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Learning to Hear

Learning to Hear
Neurobiologist Nace Golding studies the development of auditory neurons (one of which is pictured below) after the onset of hearing.

Neurobiologist Nace Golding studies the development of auditory neurons (one of which is pictured below) after the onset of hearing.

MSO neuronThe human ability to know roughly where in space a sound is coming from is so integral to our experience of the world that it’s basically invisible. A friend calls out our name, and we turn to the left, or turn to the right, and there they are.

Yet that ability, which seems so simple, not only depends on neurons in our brain that are exceptionally fast and precise, it’s an ability that we develop only after we begin hearing. We’re not born with the ability either to hear well enough to understand language or to locate a sound in space.

“Upon the opening of the auditory canal, which enables hearing onset in animals, the system is immature,” says Nace Golding, associate professor of neurobiology. “In humans this occurs in utero. The auditory system then begins a period of refinement. The electrical properties of the neurons themselves undergo very drastic and rapid changes.”

Using a technique called “patch clamping,” Golding and his lab are able to observe, in real time, what happens to a particular group of auditory neurons over the course of the first few weeks of post-natal development.

They take incredibly thin slices of rodent brain tissue and keep the slices alive in an artificial cerebrospinal solution. A glass pipette with a diameter at its tip of about one micron—approximately 1/100th of the width of a human hair—is then attached directly to the cell membrane. Suction is applied, creating a tight seal, which ultimately provides access to the inside of the cell. The pipettes then act essentially as lenses through which the electrical activity of the ion channels in the cells is directly observable.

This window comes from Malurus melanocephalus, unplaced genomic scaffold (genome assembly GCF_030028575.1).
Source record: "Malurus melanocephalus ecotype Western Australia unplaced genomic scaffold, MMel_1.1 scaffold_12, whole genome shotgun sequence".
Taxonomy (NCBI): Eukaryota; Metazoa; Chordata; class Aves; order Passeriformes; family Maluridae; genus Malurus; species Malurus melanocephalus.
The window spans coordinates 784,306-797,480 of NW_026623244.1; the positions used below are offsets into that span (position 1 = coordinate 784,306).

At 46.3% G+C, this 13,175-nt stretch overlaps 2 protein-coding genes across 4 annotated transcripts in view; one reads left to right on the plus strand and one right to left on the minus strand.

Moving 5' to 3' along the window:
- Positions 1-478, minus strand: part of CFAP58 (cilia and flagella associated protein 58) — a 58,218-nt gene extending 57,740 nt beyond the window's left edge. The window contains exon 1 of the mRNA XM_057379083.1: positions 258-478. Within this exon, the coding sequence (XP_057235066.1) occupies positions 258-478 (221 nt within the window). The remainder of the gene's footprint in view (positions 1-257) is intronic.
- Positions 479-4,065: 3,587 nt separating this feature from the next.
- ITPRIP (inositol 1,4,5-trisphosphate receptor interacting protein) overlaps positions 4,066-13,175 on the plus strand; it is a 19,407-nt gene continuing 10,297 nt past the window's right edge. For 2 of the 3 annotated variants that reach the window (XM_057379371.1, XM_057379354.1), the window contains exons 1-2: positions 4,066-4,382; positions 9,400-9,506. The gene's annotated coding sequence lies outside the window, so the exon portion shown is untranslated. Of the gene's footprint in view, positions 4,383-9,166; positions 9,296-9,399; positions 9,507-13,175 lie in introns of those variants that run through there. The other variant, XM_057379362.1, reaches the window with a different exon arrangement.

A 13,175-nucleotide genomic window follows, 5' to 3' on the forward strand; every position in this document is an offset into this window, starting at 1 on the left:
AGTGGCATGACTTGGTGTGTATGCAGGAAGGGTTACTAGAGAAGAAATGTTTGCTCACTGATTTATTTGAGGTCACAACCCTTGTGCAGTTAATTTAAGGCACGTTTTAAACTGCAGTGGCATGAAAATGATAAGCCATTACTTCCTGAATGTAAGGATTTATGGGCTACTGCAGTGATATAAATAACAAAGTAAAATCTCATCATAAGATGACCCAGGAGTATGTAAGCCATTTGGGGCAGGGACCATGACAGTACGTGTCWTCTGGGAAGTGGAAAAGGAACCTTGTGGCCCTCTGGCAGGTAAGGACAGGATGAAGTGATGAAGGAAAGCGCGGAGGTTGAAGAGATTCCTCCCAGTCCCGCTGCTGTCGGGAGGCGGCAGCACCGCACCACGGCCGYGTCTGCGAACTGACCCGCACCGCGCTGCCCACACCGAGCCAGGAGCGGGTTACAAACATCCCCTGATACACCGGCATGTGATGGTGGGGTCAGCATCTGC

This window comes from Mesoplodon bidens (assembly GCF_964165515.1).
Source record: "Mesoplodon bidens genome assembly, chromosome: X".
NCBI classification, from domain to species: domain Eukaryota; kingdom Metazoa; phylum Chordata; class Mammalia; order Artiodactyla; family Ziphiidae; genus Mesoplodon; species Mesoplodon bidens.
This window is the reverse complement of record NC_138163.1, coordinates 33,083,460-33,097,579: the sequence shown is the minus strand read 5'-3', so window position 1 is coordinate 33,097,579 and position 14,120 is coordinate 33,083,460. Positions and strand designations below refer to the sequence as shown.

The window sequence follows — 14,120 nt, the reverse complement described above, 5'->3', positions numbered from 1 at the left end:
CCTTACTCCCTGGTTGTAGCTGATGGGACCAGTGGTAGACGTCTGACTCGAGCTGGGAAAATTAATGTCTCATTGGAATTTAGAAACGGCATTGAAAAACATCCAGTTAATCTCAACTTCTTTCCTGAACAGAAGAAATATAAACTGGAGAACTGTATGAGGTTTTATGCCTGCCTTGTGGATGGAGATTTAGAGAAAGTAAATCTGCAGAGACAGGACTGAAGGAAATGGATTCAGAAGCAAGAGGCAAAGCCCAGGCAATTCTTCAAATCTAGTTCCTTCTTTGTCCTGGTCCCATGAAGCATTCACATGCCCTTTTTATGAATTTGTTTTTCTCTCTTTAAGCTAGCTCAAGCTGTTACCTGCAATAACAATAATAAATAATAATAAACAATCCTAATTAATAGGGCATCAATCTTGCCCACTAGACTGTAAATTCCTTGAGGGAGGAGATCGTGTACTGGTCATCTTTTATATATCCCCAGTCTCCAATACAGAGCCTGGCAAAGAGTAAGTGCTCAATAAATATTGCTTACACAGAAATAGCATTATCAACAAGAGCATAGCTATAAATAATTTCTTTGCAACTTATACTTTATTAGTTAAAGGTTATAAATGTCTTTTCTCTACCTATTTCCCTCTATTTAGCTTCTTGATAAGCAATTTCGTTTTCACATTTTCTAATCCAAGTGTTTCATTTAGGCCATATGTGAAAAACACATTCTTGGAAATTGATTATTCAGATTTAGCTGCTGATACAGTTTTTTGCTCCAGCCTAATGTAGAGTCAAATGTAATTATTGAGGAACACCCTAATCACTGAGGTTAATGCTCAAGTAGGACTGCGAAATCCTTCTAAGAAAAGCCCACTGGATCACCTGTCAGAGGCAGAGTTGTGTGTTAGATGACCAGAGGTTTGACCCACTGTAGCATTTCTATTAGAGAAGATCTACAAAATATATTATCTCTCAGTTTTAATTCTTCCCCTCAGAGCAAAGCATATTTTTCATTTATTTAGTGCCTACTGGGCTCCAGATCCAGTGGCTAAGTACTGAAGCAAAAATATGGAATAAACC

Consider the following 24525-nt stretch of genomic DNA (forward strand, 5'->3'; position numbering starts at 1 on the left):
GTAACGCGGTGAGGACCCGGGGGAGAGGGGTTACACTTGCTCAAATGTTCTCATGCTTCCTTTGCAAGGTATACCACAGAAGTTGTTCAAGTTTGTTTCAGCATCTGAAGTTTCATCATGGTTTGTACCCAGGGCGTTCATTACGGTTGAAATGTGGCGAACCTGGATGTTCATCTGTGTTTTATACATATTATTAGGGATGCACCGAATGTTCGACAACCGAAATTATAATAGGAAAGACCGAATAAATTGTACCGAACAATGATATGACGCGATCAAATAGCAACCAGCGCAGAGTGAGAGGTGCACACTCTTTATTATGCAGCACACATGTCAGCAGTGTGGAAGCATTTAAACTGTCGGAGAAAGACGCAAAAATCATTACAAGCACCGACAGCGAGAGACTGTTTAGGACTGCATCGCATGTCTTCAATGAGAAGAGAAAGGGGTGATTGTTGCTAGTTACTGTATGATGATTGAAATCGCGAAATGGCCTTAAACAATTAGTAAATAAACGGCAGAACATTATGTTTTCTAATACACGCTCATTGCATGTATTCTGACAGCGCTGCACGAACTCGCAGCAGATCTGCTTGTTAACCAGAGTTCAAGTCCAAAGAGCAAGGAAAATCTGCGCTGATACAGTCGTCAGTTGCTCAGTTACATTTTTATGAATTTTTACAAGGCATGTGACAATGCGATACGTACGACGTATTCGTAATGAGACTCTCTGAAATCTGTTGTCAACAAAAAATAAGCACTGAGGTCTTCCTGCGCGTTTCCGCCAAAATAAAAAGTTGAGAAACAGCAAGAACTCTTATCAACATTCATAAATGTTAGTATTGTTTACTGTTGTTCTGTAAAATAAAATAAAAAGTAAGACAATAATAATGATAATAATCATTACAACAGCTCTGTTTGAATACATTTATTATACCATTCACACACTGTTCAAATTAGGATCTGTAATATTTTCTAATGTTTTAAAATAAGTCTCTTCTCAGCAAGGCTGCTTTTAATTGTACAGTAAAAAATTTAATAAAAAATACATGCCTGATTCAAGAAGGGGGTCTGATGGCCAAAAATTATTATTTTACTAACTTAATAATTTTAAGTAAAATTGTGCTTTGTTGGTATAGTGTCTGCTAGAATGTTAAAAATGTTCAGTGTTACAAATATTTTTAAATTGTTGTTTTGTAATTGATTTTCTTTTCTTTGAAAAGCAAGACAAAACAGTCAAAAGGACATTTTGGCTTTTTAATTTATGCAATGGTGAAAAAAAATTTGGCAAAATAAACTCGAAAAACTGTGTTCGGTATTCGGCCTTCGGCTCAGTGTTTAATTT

At first, says Golding, the neurons don’t look too different from other kinds of neurons. Very quickly, however, they begin changing.

“In general, there are developmental changes found everywhere in the brain,” says Golding. “So the fact that there were changes wasn’t unexpected. What was unexpected was the magnitude of the changes.”

Over the course of approximately 5 days, for instance, one particular ion channel, which is involved in the speed of neural signaling, increases in density almost ten-fold. At the same time, the electrical properties of these channels change in a way that increases their impact on neural precision.

By the time such maturation is complete, the auditory neurons are so specialized for their task that the human auditory system, for instance, is able to locate a sound in space by calculating from the incredibly small (submillisecond) time differential between when a sound reaches the left and the right ears.

“Everything about these neurons is built for speed,” says Golding.

One of his lab’s most striking findings, says Golding, is how well-correlated these dramatic developmental changes are to the onset of hearing. The correlation, says Golding, suggests something rather profound about our relationship to the external world. We’re made by it.

“Intrinsic developmental processes can get things approximately wired correctly, get the inputs into the right place,” he says, “but for really fine tuning it requires other processes. One of those processes is the nature of the activity itself. The sound experience seems to actually shape the connections that are formed, as well as the electrical properties of the cells themselves.”

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Sunday, 26 September 2021

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